I did this drawing in England using a Faber-Castell artist pen.
In writing a history of drawing, well, there is an awful lot of information to set down for you here, I have become very conscious of the fact that over the course of the centuries and especially today, artists have an absolute wealth of media they have turned to to draw. Whether you are a seasoned artist looking for new ideas to explore or a curious beginner, history has given us a lot to try out in our search for the best way to make a beautiful drawing!
I spent a fair bit of time scratching my head and trying to come up with a great idea for categorizing drawing media and making the history of drawing a little simpler to understand - there really is a dizzying range of stuff - until I recalled something from some years ago when I studied early drawing techniques with an artist.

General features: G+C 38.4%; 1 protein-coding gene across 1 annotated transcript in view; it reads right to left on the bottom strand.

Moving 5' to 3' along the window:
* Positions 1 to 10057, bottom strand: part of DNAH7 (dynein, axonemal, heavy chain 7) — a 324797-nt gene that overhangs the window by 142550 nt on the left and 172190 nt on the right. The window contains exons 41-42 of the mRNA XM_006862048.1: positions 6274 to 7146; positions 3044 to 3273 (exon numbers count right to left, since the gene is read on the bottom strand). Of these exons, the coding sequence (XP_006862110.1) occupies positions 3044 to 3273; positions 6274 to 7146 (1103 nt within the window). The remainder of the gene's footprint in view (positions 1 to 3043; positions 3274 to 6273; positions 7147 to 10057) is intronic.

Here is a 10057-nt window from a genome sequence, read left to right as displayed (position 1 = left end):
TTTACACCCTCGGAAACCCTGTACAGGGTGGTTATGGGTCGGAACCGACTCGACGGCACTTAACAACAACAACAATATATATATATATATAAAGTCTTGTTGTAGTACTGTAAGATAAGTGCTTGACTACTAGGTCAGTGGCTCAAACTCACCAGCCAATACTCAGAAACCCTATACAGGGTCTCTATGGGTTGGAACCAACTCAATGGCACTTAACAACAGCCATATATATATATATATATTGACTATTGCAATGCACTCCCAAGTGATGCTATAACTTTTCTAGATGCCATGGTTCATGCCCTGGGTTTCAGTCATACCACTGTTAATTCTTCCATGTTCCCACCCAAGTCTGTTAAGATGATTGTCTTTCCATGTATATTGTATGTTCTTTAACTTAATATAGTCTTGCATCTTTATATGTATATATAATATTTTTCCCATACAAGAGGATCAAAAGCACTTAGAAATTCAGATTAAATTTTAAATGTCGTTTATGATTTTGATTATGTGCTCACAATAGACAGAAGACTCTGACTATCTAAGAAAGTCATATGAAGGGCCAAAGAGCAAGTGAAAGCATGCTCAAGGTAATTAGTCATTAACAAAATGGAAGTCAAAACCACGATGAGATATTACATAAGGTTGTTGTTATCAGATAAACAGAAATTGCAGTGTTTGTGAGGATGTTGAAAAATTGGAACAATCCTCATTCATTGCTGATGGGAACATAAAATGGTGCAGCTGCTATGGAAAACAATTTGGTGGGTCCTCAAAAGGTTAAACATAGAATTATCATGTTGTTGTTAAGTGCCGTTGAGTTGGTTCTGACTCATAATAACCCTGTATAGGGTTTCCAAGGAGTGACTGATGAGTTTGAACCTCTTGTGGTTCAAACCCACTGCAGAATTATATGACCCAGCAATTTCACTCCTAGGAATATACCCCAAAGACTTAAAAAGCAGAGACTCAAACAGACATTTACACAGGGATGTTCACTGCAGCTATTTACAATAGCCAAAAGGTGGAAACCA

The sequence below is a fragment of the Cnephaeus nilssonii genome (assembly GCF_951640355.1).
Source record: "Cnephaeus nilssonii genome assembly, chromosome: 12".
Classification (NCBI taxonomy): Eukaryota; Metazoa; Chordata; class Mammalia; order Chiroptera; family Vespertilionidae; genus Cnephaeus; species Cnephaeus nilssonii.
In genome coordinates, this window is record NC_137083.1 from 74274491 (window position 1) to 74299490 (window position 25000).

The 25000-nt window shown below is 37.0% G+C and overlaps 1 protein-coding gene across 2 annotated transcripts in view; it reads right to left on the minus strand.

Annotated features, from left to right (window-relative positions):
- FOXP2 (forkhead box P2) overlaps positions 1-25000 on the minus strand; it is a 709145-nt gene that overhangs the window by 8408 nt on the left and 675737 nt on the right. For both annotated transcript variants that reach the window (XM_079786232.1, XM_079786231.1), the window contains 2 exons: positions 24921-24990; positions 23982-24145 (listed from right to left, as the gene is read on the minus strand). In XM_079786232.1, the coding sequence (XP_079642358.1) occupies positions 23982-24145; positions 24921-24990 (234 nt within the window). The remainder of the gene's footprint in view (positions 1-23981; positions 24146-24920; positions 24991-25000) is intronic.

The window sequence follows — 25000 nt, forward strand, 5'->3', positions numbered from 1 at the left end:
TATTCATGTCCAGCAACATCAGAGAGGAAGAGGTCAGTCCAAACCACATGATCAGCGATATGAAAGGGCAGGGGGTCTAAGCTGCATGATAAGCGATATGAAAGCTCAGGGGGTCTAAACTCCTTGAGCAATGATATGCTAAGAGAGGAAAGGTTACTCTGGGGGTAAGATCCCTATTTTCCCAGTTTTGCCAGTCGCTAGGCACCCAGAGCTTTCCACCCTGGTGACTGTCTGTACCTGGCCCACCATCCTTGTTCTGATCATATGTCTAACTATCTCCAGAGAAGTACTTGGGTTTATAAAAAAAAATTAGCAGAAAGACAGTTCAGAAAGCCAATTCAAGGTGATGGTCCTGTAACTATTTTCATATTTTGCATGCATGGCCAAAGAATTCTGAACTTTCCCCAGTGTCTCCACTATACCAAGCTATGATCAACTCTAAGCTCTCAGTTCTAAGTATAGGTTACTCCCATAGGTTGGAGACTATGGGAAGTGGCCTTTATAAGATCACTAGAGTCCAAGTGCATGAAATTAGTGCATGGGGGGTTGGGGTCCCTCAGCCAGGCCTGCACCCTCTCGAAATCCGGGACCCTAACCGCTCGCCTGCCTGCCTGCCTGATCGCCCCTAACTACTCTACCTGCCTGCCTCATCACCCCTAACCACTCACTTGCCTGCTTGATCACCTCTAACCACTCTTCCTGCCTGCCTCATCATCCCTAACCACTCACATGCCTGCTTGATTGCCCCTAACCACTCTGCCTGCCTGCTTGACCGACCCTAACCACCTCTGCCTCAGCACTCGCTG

He was a small, stringy little man who was showing me how to take a goosefeather and cut it to turn it into a pen for ink drawing. As he was bearing the blade down on the tip of the feather to split it, he told me that to his mind there were two broad categories of drawing supplies: "direct" media and "indirect" media.
When I asked him to explain what he meant by that, he gave me pretty much the following explanation:
Direct media: this including all “self-drawing” materials, such as chalk, graphite, charcoal, metal points; in other words, it’s the pressure of the artist’s hand that produces a continuous line;
Indirect media: this means an implement that that artist’s hand uses to create lines that must stop and start, such as a pen or a brush; the tool “relays” the media indirectly.
Great breakdown, and very useful for our purposes.
Let’s take a closer look at the kinds of media that have existed over the centuries in each of these categories.